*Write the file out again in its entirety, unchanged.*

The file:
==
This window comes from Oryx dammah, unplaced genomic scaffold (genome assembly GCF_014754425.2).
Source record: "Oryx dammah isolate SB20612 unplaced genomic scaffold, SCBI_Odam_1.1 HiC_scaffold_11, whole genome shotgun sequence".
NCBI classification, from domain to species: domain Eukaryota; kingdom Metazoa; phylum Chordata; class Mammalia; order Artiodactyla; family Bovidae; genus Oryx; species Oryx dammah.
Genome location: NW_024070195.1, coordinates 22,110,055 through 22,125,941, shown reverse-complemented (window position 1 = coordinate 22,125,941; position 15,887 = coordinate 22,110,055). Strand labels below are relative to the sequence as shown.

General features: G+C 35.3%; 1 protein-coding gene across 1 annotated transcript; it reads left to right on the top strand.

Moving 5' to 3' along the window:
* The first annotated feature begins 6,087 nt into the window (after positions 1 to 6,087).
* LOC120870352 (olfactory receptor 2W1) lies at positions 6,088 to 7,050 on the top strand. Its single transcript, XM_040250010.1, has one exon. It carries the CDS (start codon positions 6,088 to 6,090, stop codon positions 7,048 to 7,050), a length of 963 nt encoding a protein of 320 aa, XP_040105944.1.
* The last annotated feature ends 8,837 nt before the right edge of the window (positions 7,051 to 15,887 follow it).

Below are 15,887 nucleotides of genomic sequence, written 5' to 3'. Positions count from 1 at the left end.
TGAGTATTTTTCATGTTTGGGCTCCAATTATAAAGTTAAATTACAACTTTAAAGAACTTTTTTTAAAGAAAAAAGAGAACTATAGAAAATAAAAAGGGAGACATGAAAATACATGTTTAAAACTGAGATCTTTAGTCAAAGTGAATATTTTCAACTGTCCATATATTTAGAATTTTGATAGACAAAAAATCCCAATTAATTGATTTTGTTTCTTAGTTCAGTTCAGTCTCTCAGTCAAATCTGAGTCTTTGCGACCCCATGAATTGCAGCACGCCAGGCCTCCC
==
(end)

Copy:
This window comes from Oryx dammah, unplaced genomic scaffold (genome assembly GCF_014754425.2).
Source record: "Oryx dammah isolate SB20612 unplaced genomic scaffold, SCBI_Odam_1.1 HiC_scaffold_11, whole genome shotgun sequence".
NCBI classification, from domain to species: domain Eukaryota; kingdom Metazoa; phylum Chordata; class Mammalia; order Artiodactyla; family Bovidae; genus Oryx; species Oryx dammah.
Genome location: NW_024070195.1, coordinates 22,110,055 through 22,125,941, shown reverse-complemented (window position 1 = coordinate 22,125,941; position 15,887 = coordinate 22,110,055). Strand labels below are relative to the sequence as shown.

General features: G+C 35.3%; 1 protein-coding gene across 1 annotated transcript; it reads left to right on the top strand.

Moving 5' to 3' along the window:
* The first annotated feature begins 6,087 nt into the window (after positions 1 to 6,087).
* LOC120870352 (olfactory receptor 2W1) lies at positions 6,088 to 7,050 on the top strand. Its single transcript, XM_040250010.1, has one exon. It carries the CDS (start codon positions 6,088 to 6,090, stop codon positions 7,048 to 7,050), a length of 963 nt encoding a protein of 320 aa, XP_040105944.1.
* The last annotated feature ends 8,837 nt before the right edge of the window (positions 7,051 to 15,887 follow it).

Below are 15,887 nucleotides of genomic sequence, written 5' to 3'. Positions count from 1 at the left end.
TGAGTATTTTTCATGTTTGGGCTCCAATTATAAAGTTAAATTACAACTTTAAAGAACTTTTTTTAAAGAAAAAAGAGAACTATAGAAAATAAAAAGGGAGACATGAAAATACATGTTTAAAACTGAGATCTTTAGTCAAAGTGAATATTTTCAACTGTCCATATATTTAGAATTTTGATAGACAAAAAATCCCAATTAATTGATTTTGTTTCTTAGTTCAGTTCAGTCTCTCAGTCAAATCTGAGTCTTTGCGACCCCATGAATTGCAGCACGCCAGGCCTCCC